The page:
Washington, DC - Idaho Senators Mike Crapo and Jim Risch are urging Americans to join an effort to record the wartime and service histories of our veterans. Crapo and Risch introduced S. Res. 340, which passed the Senate by Unanimous Consent.
The Resolution asks the Senate to designate a week where Americans can promote the recording of the stories of veterans' service during U.S. conflicts. The National Veterans History Project is serving as a clearinghouse for recorded histories that include videotapes, audiotapes, manuscripts and other items. Crapo has personally interviewed Idaho veterans as a part of the project.
"The Veterans History Project ensures that future generations of Americans will remember the service and sacrifice our brave veterans have made over the last century," Crapo said. "Many of our World War II veterans are advancing in age; we must find ways to prioritize the gathering of their memories and stories for future Americans. This resolution creates a national week of recognition for this valuable program and for our brave veterans."
"It is very important that the insights and experiences of our veterans be retained for future generations. The Veterans History Project will preserve the accounts of the brave men and women who served our country. It is critical for the next generation to understand that freedom often requires sacrifice, and who better to tell that story than those who have lived through it. That is why we need to designate this week as a reminder of the importance of recording these histories," said Risch. "Recently a World War II veteran stopped by my office and shared his stories of storming the beach at Normandy and of fighting in the Battle of the Bulge. It was an honor to hear this important history and this project provides a way to make sure our children, grandchildren and great grandchildren have that same opportunity."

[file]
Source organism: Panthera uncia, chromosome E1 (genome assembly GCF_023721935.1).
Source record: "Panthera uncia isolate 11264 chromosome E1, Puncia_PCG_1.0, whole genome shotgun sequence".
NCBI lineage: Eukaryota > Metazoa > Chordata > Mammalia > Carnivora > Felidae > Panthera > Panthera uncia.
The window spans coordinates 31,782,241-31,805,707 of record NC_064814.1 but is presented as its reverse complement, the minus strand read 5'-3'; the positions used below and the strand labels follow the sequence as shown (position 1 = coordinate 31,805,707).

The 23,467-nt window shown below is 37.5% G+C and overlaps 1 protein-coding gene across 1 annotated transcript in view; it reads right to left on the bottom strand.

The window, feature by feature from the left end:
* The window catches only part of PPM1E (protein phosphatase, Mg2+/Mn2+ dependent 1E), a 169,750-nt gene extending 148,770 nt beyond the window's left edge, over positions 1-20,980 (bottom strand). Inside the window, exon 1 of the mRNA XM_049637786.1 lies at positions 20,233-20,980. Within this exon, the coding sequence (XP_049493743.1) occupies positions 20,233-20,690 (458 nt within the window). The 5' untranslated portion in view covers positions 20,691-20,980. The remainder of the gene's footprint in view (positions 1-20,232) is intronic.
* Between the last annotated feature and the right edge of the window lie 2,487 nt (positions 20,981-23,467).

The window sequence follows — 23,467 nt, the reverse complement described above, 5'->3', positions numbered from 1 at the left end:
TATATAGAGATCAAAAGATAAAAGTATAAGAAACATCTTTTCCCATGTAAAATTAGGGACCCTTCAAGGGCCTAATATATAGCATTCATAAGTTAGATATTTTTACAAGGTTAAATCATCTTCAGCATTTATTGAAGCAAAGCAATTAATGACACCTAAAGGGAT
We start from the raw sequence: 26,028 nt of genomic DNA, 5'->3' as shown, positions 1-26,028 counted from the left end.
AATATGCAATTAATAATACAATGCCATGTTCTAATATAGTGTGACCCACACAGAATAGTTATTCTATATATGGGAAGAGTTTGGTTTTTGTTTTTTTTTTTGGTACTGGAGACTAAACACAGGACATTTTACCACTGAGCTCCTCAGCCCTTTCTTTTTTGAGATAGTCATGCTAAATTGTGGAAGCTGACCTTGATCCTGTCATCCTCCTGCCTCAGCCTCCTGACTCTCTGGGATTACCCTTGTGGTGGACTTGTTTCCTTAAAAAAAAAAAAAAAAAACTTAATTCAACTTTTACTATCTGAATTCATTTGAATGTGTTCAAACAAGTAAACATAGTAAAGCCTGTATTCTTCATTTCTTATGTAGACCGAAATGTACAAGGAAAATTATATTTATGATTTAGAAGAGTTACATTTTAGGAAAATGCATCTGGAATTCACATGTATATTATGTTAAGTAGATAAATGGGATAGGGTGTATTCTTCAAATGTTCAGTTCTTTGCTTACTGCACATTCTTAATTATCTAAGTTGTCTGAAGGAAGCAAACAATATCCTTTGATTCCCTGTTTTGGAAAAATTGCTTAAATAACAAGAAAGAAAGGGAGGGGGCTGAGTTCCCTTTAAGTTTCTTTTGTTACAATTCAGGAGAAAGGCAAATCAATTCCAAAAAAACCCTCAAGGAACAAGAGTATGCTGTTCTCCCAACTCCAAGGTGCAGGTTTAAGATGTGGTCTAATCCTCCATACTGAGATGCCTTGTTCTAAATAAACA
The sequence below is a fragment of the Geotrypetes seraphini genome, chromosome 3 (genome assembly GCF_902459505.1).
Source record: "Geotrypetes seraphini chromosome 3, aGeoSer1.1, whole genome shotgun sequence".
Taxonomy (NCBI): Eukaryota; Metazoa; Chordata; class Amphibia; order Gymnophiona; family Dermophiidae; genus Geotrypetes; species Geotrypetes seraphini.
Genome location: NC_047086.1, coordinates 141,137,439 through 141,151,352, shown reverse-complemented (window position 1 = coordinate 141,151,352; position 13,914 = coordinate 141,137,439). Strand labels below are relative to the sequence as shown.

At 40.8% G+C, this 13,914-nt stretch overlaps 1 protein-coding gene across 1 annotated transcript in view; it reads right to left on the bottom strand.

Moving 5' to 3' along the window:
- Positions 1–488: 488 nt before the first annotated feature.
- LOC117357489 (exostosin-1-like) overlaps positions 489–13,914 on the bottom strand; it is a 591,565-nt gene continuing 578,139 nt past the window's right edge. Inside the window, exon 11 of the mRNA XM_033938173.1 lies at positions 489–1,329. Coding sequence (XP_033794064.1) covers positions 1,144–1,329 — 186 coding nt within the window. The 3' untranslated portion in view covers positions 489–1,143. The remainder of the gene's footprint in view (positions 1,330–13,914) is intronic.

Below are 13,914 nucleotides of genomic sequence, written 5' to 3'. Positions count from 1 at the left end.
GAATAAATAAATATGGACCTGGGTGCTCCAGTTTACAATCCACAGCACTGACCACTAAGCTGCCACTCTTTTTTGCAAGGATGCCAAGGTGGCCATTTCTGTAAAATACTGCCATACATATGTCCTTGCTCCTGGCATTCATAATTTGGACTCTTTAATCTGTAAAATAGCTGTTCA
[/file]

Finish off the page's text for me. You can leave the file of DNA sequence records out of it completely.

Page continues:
Congress has charged the American Folklife Center at the Library of Congress to undertake the Veterans History Project. A growing number of oral histories are being housed at its offices in Washington, DC. There are estimates that 17 million wartime veterans in America could share their history-making stories.
"Increasing public participation in the Veterans History Project can best be established by building on public awareness of this worthy project," Crapo added. "As a nation, we have celebrated National Veterans Awareness Week and we should build on that by creating a new National Veterans History Project Week."
Joining Crapo and Risch in introducing the legislation were: Senators Blanche Lincoln (D-Arkansas), Richard Lugar (R-Indiana), John Rockefeller (D-West Virginia) and Jean Shaheen (D-New Hampshire). More information on the Veterans History Project is available on the Internet at: http://www.loc.gov/vets/vets-home.html